Friday, January 15, 2016

On the Costs of the Legislature Continuing to Drag Its Collective Feet on McCleary

From the Arizona Republic (another state that underfunds public education):

Why didn't GE choose Arizona as its new HQ? 

General Electric announced this week that it is moving its corporate headquarters from Connecticut to Boston.

“We want to be at the center of an ecosystem that shares our aspirations,” the company said, in a prepared statement. “Greater Boston is home to 55 colleges and universities. Massachusetts spends more on research & development than any other region in the world, and Boston attracts a diverse, technologically-fluent workforce focused on solving challenges for the world. We are excited to bring our headquarters to this dynamic and creative city.”

In Arizona, education is treated an expense. In Massachusetts, it’s an investment.
I wish I could remind Boeing, Microsoft, etc. of this when they want their huge taxbreaks and whine about not enough educated/high tech workers.  How about giving back one-third? One-half? of those tax breaks to support public education.

I was watching Seattle Channel's City Inside/Out that featured Seattle legislators speaking about the upcoming legislative session.  (I'll probably do a separate thread as Pettigrew, Carlyle, Pedersen and Tarleton all had interesting things to say.  Also, I was part of a panel yesterday along with former legislator, Marcie Maxwell, and SCPTA president, Cassandra Johnston, speaking on the SPS levies. That will air starting tonight at 7 pm on channel 21.)

Senator Jamie Pedersen, himself a lawyer, spoke about all the things the Court could do and then said this about the Court:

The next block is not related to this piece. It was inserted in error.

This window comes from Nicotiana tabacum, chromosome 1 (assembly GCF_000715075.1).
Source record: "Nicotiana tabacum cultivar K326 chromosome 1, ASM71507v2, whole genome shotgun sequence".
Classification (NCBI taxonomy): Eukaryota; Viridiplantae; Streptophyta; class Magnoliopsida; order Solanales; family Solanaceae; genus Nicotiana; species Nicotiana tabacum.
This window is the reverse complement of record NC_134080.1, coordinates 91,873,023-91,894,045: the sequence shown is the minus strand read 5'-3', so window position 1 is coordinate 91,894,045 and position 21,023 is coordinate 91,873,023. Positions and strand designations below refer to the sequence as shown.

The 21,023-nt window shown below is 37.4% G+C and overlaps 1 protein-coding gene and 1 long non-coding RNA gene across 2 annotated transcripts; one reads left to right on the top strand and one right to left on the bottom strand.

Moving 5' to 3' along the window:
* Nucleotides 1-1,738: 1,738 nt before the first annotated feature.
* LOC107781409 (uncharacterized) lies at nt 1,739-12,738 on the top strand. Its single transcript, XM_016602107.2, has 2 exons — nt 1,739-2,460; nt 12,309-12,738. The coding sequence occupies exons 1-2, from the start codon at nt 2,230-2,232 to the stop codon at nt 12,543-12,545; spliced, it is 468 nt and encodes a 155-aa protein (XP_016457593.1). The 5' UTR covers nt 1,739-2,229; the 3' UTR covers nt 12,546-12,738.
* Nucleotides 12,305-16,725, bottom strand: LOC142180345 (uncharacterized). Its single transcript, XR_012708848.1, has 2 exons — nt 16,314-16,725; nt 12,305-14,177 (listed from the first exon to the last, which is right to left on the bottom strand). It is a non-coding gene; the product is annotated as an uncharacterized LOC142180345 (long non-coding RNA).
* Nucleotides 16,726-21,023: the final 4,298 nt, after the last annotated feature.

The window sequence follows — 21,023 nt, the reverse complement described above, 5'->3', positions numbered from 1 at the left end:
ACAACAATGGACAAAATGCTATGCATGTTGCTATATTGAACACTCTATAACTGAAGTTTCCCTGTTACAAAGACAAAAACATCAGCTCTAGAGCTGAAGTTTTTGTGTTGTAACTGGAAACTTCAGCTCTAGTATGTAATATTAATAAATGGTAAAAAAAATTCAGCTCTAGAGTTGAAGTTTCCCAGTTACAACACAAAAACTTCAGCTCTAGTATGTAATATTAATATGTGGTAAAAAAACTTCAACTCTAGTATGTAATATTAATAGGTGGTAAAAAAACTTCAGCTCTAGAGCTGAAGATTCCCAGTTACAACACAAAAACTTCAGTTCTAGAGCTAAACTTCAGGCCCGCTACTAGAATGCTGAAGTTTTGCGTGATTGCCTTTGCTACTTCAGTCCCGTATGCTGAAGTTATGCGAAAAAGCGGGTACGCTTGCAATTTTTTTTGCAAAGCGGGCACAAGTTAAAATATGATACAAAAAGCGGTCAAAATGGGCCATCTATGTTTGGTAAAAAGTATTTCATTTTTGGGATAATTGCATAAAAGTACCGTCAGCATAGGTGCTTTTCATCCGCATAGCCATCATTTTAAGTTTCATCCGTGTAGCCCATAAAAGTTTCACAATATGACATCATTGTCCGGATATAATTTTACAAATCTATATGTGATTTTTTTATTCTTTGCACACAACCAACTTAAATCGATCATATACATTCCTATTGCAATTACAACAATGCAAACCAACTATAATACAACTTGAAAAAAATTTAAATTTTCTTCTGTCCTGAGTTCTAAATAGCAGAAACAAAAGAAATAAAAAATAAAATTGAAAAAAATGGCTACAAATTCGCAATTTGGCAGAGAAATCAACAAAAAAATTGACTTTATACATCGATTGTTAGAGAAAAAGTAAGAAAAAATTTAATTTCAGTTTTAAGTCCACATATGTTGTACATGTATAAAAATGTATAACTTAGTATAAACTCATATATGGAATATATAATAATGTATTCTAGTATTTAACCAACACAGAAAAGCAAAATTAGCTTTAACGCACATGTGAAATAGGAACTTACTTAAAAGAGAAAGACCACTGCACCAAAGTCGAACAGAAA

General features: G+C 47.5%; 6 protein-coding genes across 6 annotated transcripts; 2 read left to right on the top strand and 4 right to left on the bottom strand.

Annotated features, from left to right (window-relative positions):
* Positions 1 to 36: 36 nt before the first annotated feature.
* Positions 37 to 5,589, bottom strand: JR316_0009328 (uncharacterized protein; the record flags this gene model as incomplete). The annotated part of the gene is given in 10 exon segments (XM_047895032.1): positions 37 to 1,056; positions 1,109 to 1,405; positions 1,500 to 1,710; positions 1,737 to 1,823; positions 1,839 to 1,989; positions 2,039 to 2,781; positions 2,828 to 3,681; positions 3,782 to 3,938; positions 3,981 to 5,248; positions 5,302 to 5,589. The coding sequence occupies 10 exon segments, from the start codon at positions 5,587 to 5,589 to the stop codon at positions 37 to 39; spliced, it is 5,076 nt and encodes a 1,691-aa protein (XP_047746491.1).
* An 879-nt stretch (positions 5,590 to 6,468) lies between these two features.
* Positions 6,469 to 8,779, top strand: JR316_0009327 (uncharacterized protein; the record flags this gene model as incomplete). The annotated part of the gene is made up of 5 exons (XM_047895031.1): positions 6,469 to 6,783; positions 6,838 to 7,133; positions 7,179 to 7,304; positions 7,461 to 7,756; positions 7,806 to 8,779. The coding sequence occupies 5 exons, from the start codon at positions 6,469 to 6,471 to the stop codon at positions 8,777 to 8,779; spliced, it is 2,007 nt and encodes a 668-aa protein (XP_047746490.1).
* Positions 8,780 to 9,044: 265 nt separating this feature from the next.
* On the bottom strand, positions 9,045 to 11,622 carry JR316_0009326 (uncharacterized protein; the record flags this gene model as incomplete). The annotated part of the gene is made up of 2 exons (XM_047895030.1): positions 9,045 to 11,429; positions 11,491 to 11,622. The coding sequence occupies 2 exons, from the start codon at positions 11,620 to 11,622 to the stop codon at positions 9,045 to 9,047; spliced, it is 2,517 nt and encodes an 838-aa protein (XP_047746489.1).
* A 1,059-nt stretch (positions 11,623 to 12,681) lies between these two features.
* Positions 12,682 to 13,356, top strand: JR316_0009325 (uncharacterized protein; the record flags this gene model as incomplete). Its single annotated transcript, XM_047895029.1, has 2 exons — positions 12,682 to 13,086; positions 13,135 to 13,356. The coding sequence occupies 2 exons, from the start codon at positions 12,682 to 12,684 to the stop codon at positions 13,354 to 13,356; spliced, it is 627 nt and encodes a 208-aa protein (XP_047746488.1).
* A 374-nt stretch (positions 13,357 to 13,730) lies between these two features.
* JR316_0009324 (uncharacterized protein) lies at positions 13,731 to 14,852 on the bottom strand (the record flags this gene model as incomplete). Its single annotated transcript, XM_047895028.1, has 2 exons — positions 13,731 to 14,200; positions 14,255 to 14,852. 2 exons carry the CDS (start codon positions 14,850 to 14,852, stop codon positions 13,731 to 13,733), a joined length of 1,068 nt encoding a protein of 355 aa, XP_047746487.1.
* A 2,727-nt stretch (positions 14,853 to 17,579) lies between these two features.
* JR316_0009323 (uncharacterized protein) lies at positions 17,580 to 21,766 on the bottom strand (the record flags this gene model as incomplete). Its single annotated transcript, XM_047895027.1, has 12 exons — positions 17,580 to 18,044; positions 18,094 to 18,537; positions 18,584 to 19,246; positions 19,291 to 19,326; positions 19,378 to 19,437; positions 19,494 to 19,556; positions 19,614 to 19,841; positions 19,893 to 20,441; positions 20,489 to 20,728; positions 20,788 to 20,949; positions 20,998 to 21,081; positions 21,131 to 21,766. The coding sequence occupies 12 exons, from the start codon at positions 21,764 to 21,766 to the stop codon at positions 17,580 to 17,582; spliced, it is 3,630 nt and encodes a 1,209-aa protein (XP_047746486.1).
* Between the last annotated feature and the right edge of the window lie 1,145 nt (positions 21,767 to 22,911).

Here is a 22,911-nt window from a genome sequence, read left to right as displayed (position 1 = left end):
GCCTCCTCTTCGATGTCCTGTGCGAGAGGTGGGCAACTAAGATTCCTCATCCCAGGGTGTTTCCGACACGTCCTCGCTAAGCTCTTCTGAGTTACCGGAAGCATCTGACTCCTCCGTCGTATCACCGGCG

"Their patience is not eternal."

As I told the Senate K-12 ed committee on Monday, when I was testifying against both the charter bills, I think the patience of parents and community is wearing thin.  Honestly, not one Senator batted an eye.  

What's that old ELO song?
Bad dreamer, what's your name?
Looks like we're ridin' on the same train
Looks as through there'll be more pain
There's gonna be a Showdown
 I think so.


Catherine said...

RE the court's patience... I think the court needs to come up with a punishment fits the crime kind of penalty. We have a substitute teacher crisis in Washington. In that light, think every legislator needs to do a week of being a sub in over the max enrollment classrooms. The classroom teacher should leave the legislator a bill for all the non-state funded supplies that would be used that day and the lesson plan. And a different room in a different school, preferably in a different district every day.

While this would be disruptive to classes in the short run - if we get full funding faster as a result - I think the overall disruption would be smaller than the operational chaos in which our system currently manages to educate many of our kids.

Patrick said...

Justice for the legislators, but terribly unfair to the kids for even a short-term sub.

n said...

Totally agree, Catherine. Taking the long view, it would probably benefit all kids and change education for the better.

Catherine said...

Patrick - I get it. I think over the long term, what we're continuing to allow is a greater unfairness to our kids. Short term pain, long term gain, but I accept others' balance points are different.

And just to prevent this as a publicity stunt... no photos, no ability to mention which schools they were in, no campaigning or fundraising during those days. Because legally I believe we have to pay them, they would get paid the lowest rate any sub can be paid - unless the legislator is currently a state certified teacher or college professor in which case they'd get that sub scale.